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Submission + - Fusion Garage cuts price of Grid10 tablet (pcpro.co.uk)

nk497 writes: "Fusion Garage has slashed the price of its follow-up to the JooJoo tablet, cutting the Grid10's price by $200 to $299 in the US and £259 in the UK. Outspoken CEO Chandrasekar Rathakrishnan has clearly been following the HP TouchPad fire sale, and noticed the importance of price when it comes to taking on Apple's iPad. He said there's no point in buying "a poor carbon copy" of the Apple tablet for the same price. "At $499, why would you buy — it's like going to China and buying a [fake] Louis Vuitton bag, at the same price as the real Louis Vuitton bags. It doesn't make sense, when you know it's a rip-off product," he said."
Apple

Submission + - Judge: Apple products don't infringe Nokia patents (networkworld.com)

An anonymous reader writes: Apple today won a battle in an ongoing legal war with Nokia over patents that touch on pretty much all of Apple's product line. Since 2009, Apple and Nokia have sued and countersued each other into oblivion. In one particular legal action from May 2010, Nokia filed suit against Apple with a complaint to the ITC (International Trade Commission) alleging that Apple's iPhone and iPad 3G infringe on 5 of Nokia's patents.
Idle

Submission + - Ohio man gets a $16.4 million cable bill (yahoo.com)

wiredmikey writes: You may have heard the story about the man living in a 14x60 trailer who got a $12,864 electric bill, or the Corpus Christie man who was billed $7.7 million by his water company, or the Canadian whose cell phone provider hit him up for $85,000...

In this case an Ohio man's attempt to make a payment on his cable bill to Time Warner was rejected, and he learned that the company had calculated his past-due amount at more than $16 million.

Submission + - TSA Backscatter Scanner Safety (blogspot.com)

dogmatixpsych writes: One biochemist writes about his concerns with the TSA's backscatter body scanners and how they might affect people at risk of developing cancer. He cites, in part, a letter (http://www.whitehouse.gov/sites/default/files/microsites/ostp/ucsf-jph-letter.pdf) sent by some UCSF scientists to the TSA covering their concerns about the backscatter machines. Even though the dose of radiation from the machines is low, it is absorbed almost entirely in the skin, which potentially results in high levels of radiation in the skin, especially in areas where the skin is particularly thin (e.g., testicles or breasts). An article on Ars Technica similarly covers the topic: http://arstechnica.com/science/news/2010/12/the-physics-and-biology-of-the-tsas-backscatter-security-scanners.ars. The general conclusions are the the TSA has not done enough to assure the public that these machines are safe and that further testing needs to be conducted on the machines before they are widely implemented.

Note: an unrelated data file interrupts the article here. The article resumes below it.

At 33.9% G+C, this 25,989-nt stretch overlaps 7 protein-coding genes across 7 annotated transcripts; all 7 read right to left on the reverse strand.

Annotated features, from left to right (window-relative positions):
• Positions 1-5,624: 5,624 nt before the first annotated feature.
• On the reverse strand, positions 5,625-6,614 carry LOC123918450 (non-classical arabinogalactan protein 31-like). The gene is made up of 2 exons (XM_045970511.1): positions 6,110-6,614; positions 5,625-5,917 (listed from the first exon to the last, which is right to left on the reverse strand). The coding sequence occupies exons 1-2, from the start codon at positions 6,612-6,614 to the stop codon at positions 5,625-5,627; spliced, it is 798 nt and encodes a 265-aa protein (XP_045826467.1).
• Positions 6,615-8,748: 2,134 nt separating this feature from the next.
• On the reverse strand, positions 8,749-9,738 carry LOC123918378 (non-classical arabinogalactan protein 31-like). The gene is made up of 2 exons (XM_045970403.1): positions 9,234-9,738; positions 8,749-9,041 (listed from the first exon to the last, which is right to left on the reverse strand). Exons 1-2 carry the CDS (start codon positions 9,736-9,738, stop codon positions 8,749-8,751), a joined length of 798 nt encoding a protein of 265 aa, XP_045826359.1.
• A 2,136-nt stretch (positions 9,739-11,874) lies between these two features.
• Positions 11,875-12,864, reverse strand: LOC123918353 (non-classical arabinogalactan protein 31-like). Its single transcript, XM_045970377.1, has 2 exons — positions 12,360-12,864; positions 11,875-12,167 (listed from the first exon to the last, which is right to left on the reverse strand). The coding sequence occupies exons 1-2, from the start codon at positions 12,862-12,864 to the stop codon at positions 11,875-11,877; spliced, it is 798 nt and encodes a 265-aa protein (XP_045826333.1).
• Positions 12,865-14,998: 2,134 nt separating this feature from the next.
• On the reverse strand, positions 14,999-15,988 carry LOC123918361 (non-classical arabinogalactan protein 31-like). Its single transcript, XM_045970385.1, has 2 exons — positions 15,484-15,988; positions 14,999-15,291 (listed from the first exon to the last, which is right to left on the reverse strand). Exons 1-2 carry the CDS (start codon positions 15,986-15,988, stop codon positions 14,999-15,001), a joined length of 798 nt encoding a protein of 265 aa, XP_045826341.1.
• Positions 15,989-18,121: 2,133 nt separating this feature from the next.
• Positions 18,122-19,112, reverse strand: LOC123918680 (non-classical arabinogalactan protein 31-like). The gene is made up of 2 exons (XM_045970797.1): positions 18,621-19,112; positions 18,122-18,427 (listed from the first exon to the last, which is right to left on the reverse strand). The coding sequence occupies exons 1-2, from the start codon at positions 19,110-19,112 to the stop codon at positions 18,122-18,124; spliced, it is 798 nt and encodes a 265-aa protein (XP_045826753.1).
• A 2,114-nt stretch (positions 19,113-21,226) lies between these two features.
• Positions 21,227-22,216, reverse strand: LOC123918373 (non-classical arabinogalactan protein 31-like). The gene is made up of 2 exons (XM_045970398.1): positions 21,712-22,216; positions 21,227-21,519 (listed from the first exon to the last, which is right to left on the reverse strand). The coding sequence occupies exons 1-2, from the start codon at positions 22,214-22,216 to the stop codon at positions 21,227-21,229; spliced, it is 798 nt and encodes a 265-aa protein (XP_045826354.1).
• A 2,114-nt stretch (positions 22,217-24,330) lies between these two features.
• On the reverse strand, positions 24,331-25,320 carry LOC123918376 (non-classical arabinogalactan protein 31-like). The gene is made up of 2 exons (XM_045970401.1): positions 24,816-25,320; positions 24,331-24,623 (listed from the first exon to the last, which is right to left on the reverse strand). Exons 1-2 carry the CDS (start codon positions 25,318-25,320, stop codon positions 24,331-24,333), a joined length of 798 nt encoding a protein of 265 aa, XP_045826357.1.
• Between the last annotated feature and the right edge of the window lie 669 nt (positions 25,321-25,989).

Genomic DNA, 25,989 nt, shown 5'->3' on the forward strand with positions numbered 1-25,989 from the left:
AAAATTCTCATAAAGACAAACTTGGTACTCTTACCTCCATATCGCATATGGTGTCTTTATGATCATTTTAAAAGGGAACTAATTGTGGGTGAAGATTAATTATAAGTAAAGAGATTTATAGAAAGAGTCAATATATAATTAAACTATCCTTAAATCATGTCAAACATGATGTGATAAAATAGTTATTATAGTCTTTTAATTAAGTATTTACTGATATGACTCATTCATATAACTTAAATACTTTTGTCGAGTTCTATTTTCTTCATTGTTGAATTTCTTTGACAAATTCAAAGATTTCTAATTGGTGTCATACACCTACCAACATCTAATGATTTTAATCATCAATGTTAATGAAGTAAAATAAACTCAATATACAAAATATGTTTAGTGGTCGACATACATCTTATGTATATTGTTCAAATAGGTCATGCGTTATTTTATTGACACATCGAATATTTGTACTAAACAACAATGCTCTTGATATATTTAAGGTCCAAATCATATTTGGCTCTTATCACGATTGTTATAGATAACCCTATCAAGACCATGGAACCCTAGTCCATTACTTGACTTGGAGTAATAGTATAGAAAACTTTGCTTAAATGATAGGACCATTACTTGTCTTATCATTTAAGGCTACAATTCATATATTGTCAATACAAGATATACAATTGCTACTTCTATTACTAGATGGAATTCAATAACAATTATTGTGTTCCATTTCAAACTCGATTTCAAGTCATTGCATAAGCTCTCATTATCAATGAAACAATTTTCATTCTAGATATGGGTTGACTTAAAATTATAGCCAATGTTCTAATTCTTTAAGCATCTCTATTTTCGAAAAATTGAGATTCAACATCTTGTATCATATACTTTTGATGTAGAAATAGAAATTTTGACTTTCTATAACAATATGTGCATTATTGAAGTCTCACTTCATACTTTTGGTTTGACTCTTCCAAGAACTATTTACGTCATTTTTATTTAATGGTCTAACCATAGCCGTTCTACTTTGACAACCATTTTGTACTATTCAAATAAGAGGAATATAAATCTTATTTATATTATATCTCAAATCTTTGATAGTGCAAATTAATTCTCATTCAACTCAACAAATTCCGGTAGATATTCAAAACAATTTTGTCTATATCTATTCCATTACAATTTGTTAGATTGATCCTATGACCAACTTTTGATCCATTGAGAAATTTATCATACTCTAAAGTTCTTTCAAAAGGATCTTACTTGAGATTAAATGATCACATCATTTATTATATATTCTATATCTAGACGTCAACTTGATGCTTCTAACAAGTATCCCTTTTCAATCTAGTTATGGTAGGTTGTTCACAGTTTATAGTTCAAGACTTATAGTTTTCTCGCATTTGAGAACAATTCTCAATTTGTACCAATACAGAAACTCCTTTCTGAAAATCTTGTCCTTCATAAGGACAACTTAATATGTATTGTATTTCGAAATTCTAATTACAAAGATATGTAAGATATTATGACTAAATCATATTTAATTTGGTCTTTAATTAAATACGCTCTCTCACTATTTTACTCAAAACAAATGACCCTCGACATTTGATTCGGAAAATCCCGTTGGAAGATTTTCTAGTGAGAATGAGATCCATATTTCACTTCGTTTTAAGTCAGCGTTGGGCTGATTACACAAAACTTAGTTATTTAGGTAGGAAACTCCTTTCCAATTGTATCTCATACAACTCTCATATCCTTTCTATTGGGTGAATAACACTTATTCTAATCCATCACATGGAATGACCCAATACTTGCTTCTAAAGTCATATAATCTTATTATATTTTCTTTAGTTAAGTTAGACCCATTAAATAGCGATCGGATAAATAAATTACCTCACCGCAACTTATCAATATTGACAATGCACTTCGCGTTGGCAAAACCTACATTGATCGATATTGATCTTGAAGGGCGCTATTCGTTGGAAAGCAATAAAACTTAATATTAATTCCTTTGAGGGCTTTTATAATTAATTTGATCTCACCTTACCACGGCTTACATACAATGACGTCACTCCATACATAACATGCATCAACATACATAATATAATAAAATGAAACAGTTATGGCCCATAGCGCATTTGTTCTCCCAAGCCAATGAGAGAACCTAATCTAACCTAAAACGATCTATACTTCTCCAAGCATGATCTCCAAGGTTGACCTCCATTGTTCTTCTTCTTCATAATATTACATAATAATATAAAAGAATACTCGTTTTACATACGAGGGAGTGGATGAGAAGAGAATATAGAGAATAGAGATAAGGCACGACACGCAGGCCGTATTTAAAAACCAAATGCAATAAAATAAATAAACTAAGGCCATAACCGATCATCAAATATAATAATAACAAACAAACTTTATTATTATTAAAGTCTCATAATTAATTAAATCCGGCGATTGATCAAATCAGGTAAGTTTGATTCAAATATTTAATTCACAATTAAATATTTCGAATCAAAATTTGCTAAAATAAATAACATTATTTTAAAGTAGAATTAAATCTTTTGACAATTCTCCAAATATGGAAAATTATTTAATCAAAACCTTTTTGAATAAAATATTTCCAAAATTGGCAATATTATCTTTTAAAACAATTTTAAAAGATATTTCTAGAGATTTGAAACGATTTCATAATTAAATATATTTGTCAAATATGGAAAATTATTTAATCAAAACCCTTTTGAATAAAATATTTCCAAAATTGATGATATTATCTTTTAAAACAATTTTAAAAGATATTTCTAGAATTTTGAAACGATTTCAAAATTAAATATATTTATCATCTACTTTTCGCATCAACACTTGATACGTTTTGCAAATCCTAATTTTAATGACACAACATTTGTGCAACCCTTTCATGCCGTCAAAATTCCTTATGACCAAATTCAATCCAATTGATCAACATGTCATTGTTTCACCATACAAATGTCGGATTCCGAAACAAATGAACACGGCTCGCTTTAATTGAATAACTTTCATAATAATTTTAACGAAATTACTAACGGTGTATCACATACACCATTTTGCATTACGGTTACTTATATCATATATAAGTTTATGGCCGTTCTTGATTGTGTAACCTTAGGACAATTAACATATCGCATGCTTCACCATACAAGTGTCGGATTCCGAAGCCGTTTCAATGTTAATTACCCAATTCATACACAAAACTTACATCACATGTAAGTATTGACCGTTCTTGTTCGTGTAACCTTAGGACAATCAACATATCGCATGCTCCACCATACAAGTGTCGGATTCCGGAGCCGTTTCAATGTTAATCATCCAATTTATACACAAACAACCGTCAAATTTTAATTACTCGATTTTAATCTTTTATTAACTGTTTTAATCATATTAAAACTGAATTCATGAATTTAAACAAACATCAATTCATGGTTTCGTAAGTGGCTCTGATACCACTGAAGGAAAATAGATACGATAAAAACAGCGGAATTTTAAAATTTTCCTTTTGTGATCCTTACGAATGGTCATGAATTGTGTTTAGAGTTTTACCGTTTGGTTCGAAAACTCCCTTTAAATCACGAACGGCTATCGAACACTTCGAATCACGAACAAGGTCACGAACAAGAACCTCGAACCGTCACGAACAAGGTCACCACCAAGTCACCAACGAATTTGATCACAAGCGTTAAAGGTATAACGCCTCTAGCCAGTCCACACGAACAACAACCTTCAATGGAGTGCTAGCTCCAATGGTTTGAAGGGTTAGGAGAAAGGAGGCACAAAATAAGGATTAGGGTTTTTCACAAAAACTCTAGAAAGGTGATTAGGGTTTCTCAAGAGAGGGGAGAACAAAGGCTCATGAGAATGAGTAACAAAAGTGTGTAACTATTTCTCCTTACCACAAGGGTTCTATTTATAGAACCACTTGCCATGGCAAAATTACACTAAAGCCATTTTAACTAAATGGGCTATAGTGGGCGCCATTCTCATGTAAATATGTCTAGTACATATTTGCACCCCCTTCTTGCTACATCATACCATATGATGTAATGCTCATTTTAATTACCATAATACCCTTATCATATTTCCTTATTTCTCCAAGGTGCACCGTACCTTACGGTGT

Data Storage

Submission + - G.E.'s Breakthrough Can Put 100 DVDs on a Disc

bsharma writes: General Electric says it has achieved a breakthrough in digital storage technology that will allow standard-size discs to hold the equivalent of 100 DVDs. The storage advance, which G.E. is announcing on Monday, is just a laboratory success at this stage. The new technology must be made to work in products that can be mass-produced at affordable prices. But optical storage experts and industry analysts who were told of the development said it held the promise of being a big step forward in digital storage with a wide range of potential uses in commercial, scientific and consumer markets. "This could be the next generation of low-cost storage," said Richard Doherty, an analyst at Envisioneering, a technology research firm. The promising work by the G.E. researchers is in the field of holographic storage. Holography is an optical process that stores not only three-dimensional images like the ones placed on many credit cards for security purposes, but the 1's and 0's of digital data as well... http://www.nytimes.com/2009/04/27/technology/business-computing/27disk.html?hpw

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